Banff is beautiful
There can be little doubt that the Banff National Park is the gem of the Canadian Rockies.
This special park sets less than two hours northwest of Calgary via a major highway.
As the Canadian Rockies come into view, their light violet shadows strengthening into darker hues of purple, and then more details and striation shows up.
Suddenly everyone is leaning forward watching the huge rocks as they silently begin to twist and glide past. Like skyscrapers in New York or Columbus, these monuments are larger, and testify to enormous stresses and forces that buckled the planet well before the dinosaurs walked.
Our first stop was Lake Minnewanka, with a cruise down the length. A college-aged tour guide pointed out features on either side, and explained how this man made lake was permitted during the WWII war effort, but not completed until 1948… missed it by 3 years.
The wildlife is abundant, but only two people saw a black bear move up from the shoreline into the shrubs during our cruise. It also started to spit rain in the late afternoon cloud up, but that was about it.
A thin smoky haze barely obscures the mountains… a product of forest fires far far to the west in British Columbia. I hope that they will be under control by the time we get there later this coming week.*** (see my Jasper entry for the result!)
The national park is jammed as this is a three day Canadian holiday. And many of the tourists are a multicultural mix of Japanese, German, Korean, Tie, American, Canadian, New Zeeland, Australia, and more. But the sensitivity to other cultures is present in the dual language signage everywhere. French and English. And informational signs that teach are also in Japanese and German, I believe.
There is a large number of Asian families sharing the park with us. You see them everywhere, more numerous than before. It’s a sign of prosperity and a stronger Yen to our Dollar… or more accurately, to the Canadian dollar. We can get $1.08 for the American dollar if we exchange at a bank. And when changing large amounts of cash, $50 will get you $52.50
The mountains are incredible, and we spend the first day viewing Bow Falls on the Bow River, the Banff Hot Springs Resort, the Hoodoo (mud/sandstone stacks) and touring the city. There are gift shops everywhere, with funny tee shirts, sweat shirts, sunglasses, outfitter gear, refrigerator magnets, posters, mugs, jewelry, artwork, posters… you name it. The prices are a little steep… $20 for any tee shirt of any size…most with smart alec Canadian wildlife sayings… "Tourist Crossing, Does a Bear Sit in the Woods, Fast Food: Tourists, " etc…
I’ve picked up some gifts for my kids and the neighborhood paper boy, plus a few things for myself.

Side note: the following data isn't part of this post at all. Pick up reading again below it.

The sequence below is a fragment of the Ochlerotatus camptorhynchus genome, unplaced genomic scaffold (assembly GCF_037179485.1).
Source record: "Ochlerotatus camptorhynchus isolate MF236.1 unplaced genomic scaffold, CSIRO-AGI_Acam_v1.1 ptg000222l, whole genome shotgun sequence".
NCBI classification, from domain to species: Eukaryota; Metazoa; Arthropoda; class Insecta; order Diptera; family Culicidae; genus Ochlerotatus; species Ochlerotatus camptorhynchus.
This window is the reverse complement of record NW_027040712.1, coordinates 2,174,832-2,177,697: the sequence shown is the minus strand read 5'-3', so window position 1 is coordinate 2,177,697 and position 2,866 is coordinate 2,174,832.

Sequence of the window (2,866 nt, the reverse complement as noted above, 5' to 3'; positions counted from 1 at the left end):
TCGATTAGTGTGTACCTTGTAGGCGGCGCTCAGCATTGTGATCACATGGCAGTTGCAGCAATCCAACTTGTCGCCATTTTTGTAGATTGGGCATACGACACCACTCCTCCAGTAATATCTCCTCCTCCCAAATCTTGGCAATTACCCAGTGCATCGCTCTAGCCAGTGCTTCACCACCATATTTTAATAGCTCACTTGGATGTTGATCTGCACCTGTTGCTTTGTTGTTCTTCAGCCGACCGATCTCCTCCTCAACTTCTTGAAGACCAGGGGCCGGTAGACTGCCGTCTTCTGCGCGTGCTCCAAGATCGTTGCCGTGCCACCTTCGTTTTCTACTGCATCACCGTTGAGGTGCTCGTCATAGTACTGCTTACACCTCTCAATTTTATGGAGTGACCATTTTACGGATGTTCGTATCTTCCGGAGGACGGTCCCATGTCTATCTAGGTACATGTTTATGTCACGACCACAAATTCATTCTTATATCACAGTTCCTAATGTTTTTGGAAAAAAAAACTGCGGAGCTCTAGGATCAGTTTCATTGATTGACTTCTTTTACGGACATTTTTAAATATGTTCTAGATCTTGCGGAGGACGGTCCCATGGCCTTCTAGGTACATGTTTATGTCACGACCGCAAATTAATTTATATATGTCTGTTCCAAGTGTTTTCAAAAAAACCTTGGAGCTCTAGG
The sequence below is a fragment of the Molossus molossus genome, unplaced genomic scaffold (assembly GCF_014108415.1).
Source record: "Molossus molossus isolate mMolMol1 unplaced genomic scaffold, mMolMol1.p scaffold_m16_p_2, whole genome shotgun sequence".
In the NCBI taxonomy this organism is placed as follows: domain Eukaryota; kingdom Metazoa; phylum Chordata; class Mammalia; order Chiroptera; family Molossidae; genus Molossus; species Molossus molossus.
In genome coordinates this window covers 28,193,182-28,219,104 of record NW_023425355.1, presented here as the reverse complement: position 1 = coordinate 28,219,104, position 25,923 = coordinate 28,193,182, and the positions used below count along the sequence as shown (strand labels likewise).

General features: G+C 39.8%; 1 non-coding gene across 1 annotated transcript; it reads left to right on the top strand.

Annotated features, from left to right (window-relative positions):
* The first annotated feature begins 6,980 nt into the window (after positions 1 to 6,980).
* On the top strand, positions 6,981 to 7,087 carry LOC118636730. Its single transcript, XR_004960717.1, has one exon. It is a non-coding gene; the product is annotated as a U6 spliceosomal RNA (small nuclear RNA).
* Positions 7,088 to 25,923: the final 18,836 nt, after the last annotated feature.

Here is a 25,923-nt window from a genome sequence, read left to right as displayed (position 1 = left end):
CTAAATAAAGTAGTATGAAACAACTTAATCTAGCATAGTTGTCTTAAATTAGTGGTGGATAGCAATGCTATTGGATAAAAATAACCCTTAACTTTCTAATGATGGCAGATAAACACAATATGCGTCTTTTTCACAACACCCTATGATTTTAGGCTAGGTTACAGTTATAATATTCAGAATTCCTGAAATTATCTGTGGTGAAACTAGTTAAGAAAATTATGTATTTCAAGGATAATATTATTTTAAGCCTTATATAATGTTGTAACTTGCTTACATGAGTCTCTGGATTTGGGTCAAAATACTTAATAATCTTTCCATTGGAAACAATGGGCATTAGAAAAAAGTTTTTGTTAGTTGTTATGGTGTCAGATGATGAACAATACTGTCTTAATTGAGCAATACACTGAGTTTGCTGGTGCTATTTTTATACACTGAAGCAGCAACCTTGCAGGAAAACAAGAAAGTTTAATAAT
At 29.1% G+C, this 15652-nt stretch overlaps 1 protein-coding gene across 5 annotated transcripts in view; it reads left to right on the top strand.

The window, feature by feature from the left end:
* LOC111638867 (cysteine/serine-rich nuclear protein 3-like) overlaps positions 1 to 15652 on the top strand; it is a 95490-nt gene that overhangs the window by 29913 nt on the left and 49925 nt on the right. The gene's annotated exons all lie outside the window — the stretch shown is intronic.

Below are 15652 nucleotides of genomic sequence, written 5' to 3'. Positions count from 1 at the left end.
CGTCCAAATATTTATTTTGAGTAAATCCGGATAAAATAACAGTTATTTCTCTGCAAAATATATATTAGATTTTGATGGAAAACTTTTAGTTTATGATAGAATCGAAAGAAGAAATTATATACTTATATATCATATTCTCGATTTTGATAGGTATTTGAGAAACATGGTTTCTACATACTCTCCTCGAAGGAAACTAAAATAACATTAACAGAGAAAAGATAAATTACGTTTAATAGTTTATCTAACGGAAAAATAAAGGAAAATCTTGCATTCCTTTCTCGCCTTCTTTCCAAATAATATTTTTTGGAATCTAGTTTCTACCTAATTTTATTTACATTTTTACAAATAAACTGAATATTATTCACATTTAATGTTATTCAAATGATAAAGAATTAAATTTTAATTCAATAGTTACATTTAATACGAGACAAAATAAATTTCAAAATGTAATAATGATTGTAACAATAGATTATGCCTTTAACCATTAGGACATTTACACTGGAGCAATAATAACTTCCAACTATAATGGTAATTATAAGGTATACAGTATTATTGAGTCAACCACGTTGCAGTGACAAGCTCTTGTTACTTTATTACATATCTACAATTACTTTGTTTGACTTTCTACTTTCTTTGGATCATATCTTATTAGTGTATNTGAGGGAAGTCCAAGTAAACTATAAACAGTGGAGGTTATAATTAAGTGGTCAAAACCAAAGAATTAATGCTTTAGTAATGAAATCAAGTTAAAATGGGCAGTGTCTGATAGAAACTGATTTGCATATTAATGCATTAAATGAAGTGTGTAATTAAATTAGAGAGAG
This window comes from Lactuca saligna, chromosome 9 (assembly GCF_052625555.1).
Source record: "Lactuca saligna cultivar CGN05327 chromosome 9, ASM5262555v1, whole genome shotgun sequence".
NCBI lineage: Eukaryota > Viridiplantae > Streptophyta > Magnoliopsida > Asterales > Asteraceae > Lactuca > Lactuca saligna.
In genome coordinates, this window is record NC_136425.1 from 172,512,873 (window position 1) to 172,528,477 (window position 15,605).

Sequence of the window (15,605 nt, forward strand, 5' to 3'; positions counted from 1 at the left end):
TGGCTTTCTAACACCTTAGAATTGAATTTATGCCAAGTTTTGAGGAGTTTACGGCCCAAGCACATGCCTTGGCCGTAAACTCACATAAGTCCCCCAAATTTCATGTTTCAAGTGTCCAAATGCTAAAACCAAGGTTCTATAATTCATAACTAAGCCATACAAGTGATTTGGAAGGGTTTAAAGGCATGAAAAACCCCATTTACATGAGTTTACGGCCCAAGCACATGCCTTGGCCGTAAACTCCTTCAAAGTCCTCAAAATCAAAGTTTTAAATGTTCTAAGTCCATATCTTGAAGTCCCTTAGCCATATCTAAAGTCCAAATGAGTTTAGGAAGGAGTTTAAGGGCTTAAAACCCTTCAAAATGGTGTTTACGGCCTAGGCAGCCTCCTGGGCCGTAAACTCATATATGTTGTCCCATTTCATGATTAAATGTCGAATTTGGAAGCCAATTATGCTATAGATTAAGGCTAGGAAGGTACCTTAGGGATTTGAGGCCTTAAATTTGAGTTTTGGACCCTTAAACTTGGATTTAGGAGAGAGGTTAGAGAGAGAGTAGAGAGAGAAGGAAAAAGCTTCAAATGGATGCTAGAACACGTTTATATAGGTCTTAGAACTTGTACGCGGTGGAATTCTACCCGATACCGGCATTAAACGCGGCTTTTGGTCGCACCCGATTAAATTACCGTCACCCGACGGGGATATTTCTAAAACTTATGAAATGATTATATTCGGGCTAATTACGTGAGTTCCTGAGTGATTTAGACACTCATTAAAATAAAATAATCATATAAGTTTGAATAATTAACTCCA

My wife and I went canoeing on the Bow River, running a half hour up stream against the current. The water is royal blue, due to the presence of Glacial Flour, ground up rocks that flow suspended in the water from glaciers above. But the clear, black water of the creek and back water lakes mixes in at the canoe livery in an eerie reversal of proper appearances. Normally, we would think the clean, clear river water would dilute the muddy tributary water, in West Virginia.
By evening, the tour group is on their own to dine out (what a selection of international cuisine!) and gift shops to browse. I spend my evening seeking out the Internet café, where I connect on line and post these updates and pictures. If time allows before the timer runs out, I tweet a little and dash off a note to a co-worker or the boss, asking for technical help attaching a photo or two. I hope that’s working!
After two beautiful days in Banff (named after a town on the Scottish Coast), we drive north along the Icefield parkway, and visit Lake Moraine (home of the ten peaks found on the back of the old Canadian 20 dollar bill!), Lake Louise chateau where we have lunch, and then onto the Colombian Ice fields.
We tour the Athabaskan Glacier, getting to walk ON the glacier, and taste freshly melted ice! The tour guide answers all our questions about the process and concerns with Glacial melting… in another 100 years, it is estimated that this glacier will be gone! Photos from 1884 indicate that we are loosing 30 feet per year off the front. Is this Global Warming or what?
If ever there was evidence for dramatic global climate change, here it is!
As I started to say, every day starts in the mid 60s degrees F and rises into the 80s, but no one minds, as it is a dry heat. Everyone agrees that the weather has been perfect! As we get a cold front sweeping through Monday night, the concern shifts to rain and cool temperatures… but we will be inside a rail viewing car starting tomorrow… departing Jasper at 6:30 a.m. for two days travel westward into the heart of British Columbia, and the wildfires that we see hazy smoke from. (So far we have been enjoying Alberta and the Canadian Rockies, but the picture is about to change.)***
I get frequent questions how things are going back home, and other than Leslie’s marriage, I don’t have much to report… as my Internet time is up before I can surf the web or read our web channel.
More later, if I can get Internet service at the next hotel!